I find it rather odd that of all the countries in the world, the budding law scholars and faculty of the City University of New York School of Law seem to always be focused on “alleged” civil-rights violations perpetrated by Israel (“CUNY Law Has an Anti-Israel Problem,” Mark Edelman, May 31).
While Israel is certainly not above criticism, why is it always the focus of such rancor, at least at CUNY Law School? Are there not issues involving war, genocide, slavery, oppression of minorities and women, etc., being perpetrated by a host of other nations — some, I submit, in very close proximity to Israel? Have there been vehement protests, calls for boycotts, votes of censure and other hostile measures enacted?
I ask again: why the Jewish state? Would it be impolitic to suggest that it might have something to do with anti-Semitism? I deplore the blame game that has become, all too often, a defense against legitimate condemnation.
However, one would be negligent not to consider it as a viable factor.
Mitchell A. Schwefel
Toms River, NJ
Gun violence fix
Using State Police to bust gun runners coming to New York is a good idea, but doesn’t go far enough (“Gov is gunning for gun runners to NY,” May 30).
Gov. Kathy Hochul should order State Police to stop buying weapons from gun makers who sell assault weapons to civilians and urge all municipal police departments, including the NYPD, to do the same.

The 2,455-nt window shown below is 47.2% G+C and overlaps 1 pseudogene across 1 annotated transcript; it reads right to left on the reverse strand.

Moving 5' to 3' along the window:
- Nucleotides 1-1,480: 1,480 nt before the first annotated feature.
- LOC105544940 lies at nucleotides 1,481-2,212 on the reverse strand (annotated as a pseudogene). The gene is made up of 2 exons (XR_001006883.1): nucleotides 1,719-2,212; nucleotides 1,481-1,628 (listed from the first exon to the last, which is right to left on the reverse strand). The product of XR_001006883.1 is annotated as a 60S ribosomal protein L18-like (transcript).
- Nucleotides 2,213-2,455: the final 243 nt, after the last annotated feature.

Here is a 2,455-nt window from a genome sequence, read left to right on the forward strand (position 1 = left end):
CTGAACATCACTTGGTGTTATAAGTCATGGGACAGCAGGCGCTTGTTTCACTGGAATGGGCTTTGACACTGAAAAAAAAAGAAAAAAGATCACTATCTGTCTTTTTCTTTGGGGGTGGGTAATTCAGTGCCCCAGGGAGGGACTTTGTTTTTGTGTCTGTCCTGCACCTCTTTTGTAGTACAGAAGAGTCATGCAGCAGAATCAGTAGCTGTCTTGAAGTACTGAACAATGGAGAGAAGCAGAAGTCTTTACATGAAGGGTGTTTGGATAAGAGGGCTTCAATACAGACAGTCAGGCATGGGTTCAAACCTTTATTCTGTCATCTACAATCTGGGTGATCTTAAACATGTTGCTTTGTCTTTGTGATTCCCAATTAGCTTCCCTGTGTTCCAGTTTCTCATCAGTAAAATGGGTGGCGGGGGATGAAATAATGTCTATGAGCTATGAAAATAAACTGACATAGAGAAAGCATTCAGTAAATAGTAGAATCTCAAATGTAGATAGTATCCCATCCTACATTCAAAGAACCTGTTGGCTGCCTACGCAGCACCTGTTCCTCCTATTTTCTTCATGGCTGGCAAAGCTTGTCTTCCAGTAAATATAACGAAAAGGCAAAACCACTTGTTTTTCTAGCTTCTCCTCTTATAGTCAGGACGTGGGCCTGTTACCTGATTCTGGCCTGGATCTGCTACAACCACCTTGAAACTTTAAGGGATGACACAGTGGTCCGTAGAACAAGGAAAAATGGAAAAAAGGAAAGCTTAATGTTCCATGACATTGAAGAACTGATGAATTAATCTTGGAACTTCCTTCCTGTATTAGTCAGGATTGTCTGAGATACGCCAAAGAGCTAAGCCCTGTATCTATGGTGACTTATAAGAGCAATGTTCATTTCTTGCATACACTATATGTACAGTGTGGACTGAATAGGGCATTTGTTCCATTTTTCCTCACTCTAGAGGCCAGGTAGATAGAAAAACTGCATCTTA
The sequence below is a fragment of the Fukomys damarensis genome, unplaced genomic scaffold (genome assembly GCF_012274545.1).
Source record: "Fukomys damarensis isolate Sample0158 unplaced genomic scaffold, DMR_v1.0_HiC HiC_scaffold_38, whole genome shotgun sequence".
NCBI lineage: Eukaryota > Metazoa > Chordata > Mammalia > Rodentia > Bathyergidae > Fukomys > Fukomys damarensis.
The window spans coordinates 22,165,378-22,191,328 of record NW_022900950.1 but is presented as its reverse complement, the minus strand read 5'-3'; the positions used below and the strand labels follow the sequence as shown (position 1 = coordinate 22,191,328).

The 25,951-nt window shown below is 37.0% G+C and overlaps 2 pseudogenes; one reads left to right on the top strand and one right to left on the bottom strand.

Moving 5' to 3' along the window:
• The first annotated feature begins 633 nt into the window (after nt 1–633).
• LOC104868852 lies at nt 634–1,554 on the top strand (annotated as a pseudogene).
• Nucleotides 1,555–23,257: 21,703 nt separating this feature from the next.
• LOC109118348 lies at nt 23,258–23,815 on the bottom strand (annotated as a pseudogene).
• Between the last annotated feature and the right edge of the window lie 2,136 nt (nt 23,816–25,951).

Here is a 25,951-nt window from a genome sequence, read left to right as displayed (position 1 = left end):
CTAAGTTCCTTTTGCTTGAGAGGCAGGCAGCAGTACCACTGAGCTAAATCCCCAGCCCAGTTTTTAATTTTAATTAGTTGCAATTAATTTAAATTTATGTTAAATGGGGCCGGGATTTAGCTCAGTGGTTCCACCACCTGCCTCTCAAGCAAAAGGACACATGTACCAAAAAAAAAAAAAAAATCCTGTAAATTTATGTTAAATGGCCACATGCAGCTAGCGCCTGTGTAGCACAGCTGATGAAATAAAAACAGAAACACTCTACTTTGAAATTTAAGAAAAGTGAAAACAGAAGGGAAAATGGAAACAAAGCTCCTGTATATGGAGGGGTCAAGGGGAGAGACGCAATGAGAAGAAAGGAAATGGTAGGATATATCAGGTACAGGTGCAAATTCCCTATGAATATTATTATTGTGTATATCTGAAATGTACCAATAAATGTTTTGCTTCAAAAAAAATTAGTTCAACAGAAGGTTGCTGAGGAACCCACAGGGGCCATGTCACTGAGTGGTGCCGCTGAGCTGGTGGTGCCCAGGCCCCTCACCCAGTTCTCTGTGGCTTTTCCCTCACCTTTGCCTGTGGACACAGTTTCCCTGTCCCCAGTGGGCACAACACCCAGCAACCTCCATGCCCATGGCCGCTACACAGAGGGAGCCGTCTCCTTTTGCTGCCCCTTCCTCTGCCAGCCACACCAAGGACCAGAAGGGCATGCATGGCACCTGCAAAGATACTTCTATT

Semi-automatic firearms, like the AR-15, put cops’ and civilian lives at risk. All state, municipal and federal law-enforcement agencies should threaten to boycott gun makers unless they stop marketing mass-murder weapons to the general public.
The risk of losing millions of dollars in government purchases might force gun company executives to do the right thing. They have no conscience, but they do have a responsibility to shareholders. The bottom line is mightier than the bullet.
Thank you for “Foie whaa?! NYC ban looms” (May 29).
If the ban goes into effect, I hope any workers who lose their jobs immediately get new, lucrative ones — jobs that don’t involve intensively confining ducks and geese, denying everything that’s natural to them and shoving tubes down their throats, all so that humans can eat their fattened livers as a “delicacy.” Pathetic.
I tip my hat to Rev. Corey Brooks. He is what it’s all about (“Raising the roof,” May 29).
Here is a man who cares about these kids and is doing everything humanly possible to help them create decent lives.
To everybody out there who donated to Black Lives Matter and now sees where their money went, how about sending a donation to Rev. Brooks? It’s guaranteed he will put the money to good use.
I’m fine with Orthodox Jews educating their children however they want, as long as they don’t take a single dime of taxpayer money (“Ed. bid has schools ‘losing their religion,’ ” May 31).
If you are funded by New York state taxes, you must educate children so they are ready for jobs other than being rabbis.
These schoolchildren must be held to the same state standards as all taxpayer-funded schoolchildren, public or charter. Otherwise, fund your own schools and stay out of my pocket.
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